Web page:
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Location: BÖNAN SWEDEN

FEED ME HONEY or I`ll smash your screen !


« Reply #5 on: January 30, 2014, 08:53:40 AM »

Out of the way of strong winds.


mvh Edward  tongue
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Joe D
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Location: Ovett, Ms


« Reply #6 on: January 30, 2014, 11:14:16 AM »

I started with my bees close to the house, the wife has wanted them farther since I got them.  I like them close, I am moving them about 100 yards.  I have a detached garage and where they were I walked by them going there.  Could look out window and see them.  I first had them on a concrete slab, now there was a house trailer that is gone that had a 10 X30 covered deck that they will be on.  I walled up the north side, where they were I covered the north and west sides during the winter.  They get the sun most of the day, but are out of the rain.  I have a water bucket with a piece of Styrofoam between the hives.  
If you neighbor's pool is salt water, you will probably need some salt water.  Some people use a kiddy pool.


Joe
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flyboy
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Location: Courtenay, (Vancouver Island) British Columbia Canada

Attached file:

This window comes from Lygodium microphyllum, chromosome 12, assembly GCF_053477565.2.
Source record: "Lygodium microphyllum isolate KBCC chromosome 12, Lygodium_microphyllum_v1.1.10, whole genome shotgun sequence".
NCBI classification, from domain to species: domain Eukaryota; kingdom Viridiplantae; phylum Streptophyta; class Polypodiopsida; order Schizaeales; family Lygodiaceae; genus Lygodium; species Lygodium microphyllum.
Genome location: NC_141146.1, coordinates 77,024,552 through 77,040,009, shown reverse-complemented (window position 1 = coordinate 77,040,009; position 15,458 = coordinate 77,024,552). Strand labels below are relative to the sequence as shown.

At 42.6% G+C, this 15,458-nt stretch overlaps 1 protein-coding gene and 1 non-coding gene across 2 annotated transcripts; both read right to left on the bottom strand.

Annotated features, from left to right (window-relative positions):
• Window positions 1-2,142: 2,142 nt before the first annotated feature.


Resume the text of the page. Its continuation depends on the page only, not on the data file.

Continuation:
« Reply #7 on: February 02, 2014, 10:15:12 PM »

Might seem a bit woowoo for some but I would dowse for the optimum location.
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Cheers
Al
First packages - 2 queens and bees May 17 2014 - doing well
capt44
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Location: Central Arkansas


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« Reply #8 on: February 02, 2014, 10:23:58 PM »

Here in Central Arkansas I have my hives in direct sun facing East.
That way the front of the hive warms and the bees seem to take flight faster.
Every Hive I had in afternoon shade had hive beetles.
Since I have to treat for Small Hive Beetles and Varroa Mites anyway, I went back to a solid bottom board.
My boxes fill out deeper in the bottom box with a solid bottom.
For water you can use a 5 gallon bucket (White) and fill with water, put Styrofoam peanuts (Packing) on the water for the bees to land on.
I call them bee boats.
For some reason my bees take the white bucket of water before they will a darker colored bucket.
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Richard Vardaman (capt44)
jayj200
Field Bee
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Location: south Florida


« Reply #9 on: February 10, 2014, 06:09:45 PM »

I thought 2 feet was too far away!
when we put the feeder jar on it obstructs my view!
they do different things all the time
orientation flights at 2 o'clock
regular
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Michael Bush
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Location: Nehawka, NE


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« Reply #10 on: February 12, 2014, 06:42:27 AM »

I've had them by my back door with no issues, but I've had hives I was glad weren't by my back door...

http://bushfarms.com/beesfaqs.htm#locating
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Michael Bush
My website:  bushfarms.com/bees.htm
My book:  ThePracticalBeekeeper.com
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"Everything works if you let it."--Rick Nielsen
stanisr
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Location: Eastern Oklahoma


« Reply #11 on: February 12, 2014, 10:00:05 AM »

I have a better hive if I put it in full sun facing south or southeast.
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Rick